How could a wintry heart possess so much summer?
Spontaneous combustion occurs when Bill, a forty-year-old barista and a failed poet, meets James, a disabled factory worker and a daddy hunk, at an OctoBear Dance.
For six months they share weekends of incredible passion at James’s house up north in the country. Winter has never seemed hotter in their flannel sheets. But on the first day of spring James abruptly informs Bill over the phone that it’s not going to work out and hangs up. No further explanation: just the static of silence.
Feeling haunted like Djuna Barnes while she wrote her novel Nightwood in the 1930s, Bill searches for answers in his recollections of James and others who’d departed too early from his life. When he does discover why James left, the answer comes from a mysterious stranger with secrets of his own.
“Luczak has masterfully done what so many writers have only attempted—he’s not just paid homage to a favorite book, in this case Djuna Barnes’s Nightwood, but he’s also learned enough from it to rescue his protagonist from the echo of its fate. This is a wise and poetic book, with a breadth of thematic content ranging from disability and intimacy to profound questions about masculinity, alienation, and healing. Luczak has written a serious recounting of a profound love so rare these days—why, not since Djuna Barnes!”— Trebor Healey, author of Faun and A Horse Named Sorrow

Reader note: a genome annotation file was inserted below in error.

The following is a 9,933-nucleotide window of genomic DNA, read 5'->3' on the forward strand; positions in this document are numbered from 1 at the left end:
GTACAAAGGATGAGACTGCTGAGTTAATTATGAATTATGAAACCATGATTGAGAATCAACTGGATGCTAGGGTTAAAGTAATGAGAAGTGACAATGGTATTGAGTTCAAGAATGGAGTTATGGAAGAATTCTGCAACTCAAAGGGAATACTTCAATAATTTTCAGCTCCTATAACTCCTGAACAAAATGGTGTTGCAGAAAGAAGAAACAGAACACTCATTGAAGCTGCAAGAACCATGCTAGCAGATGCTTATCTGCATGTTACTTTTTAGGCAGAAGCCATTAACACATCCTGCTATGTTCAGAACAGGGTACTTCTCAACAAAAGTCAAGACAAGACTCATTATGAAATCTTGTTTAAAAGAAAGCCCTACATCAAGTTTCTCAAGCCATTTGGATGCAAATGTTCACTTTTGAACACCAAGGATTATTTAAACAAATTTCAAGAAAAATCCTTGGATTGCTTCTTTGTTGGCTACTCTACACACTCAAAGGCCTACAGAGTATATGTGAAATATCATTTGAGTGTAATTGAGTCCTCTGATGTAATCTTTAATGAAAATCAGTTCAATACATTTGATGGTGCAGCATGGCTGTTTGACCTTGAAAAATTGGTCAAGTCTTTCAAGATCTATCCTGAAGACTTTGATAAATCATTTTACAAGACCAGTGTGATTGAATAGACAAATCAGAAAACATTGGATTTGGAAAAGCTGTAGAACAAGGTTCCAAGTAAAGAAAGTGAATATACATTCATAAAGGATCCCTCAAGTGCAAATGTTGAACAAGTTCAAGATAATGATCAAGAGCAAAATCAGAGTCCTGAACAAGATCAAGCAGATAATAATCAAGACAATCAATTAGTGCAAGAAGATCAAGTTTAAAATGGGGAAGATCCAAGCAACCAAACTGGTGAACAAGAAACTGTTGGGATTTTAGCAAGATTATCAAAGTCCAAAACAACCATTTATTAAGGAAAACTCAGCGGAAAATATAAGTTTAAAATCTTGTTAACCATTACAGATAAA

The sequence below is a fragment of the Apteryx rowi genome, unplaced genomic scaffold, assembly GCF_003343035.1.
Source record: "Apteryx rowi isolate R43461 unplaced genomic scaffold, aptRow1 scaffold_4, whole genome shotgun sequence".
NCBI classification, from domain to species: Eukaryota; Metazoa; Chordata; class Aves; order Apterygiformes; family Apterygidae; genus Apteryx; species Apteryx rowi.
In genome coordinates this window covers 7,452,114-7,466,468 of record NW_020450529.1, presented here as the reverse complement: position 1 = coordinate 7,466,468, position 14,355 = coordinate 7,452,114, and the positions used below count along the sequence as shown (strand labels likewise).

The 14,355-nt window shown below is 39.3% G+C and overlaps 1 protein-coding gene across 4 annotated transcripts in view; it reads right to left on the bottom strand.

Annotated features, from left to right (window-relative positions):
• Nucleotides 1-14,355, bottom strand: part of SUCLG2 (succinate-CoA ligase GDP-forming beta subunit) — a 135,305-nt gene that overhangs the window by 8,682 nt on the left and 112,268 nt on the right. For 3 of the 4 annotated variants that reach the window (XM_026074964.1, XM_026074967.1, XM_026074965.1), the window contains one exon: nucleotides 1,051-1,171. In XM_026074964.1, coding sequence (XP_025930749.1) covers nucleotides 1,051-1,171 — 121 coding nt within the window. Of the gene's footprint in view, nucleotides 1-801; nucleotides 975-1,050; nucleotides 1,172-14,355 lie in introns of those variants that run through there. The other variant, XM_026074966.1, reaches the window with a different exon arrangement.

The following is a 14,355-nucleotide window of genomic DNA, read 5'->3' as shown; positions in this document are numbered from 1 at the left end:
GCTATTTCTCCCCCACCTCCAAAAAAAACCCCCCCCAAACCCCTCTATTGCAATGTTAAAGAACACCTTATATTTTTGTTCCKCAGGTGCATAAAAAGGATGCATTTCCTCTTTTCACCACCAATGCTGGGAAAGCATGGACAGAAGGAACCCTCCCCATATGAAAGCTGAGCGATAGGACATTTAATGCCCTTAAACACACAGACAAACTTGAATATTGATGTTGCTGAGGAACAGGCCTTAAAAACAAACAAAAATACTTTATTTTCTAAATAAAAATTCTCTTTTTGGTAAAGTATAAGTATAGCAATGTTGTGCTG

“Lyrical and erotic, Flannelwood deftly melds an aching tale of romantic loss with prose poetry and depictions of disability that transcend clichés. Particularly fascinating is the way this love letter of a novel parallels Djuna Barnes’s classic Nightwood, both in its search for answers and its achievement of an elegant revenge.”— Jeff Mann, author of Country and Insatiable
“Raymond Luczak’s sexy new novel speaks to the profound struggles of making our way into and fighting our way out of the intricate love webs of the heart—every battle scar and stretchmark, every bite and kiss, every trauma and triumph, shines a strange yet beautiful light on our queer unstoppable lives.”— Rigoberto González, author of What Drowns the Flowers in Your Mouth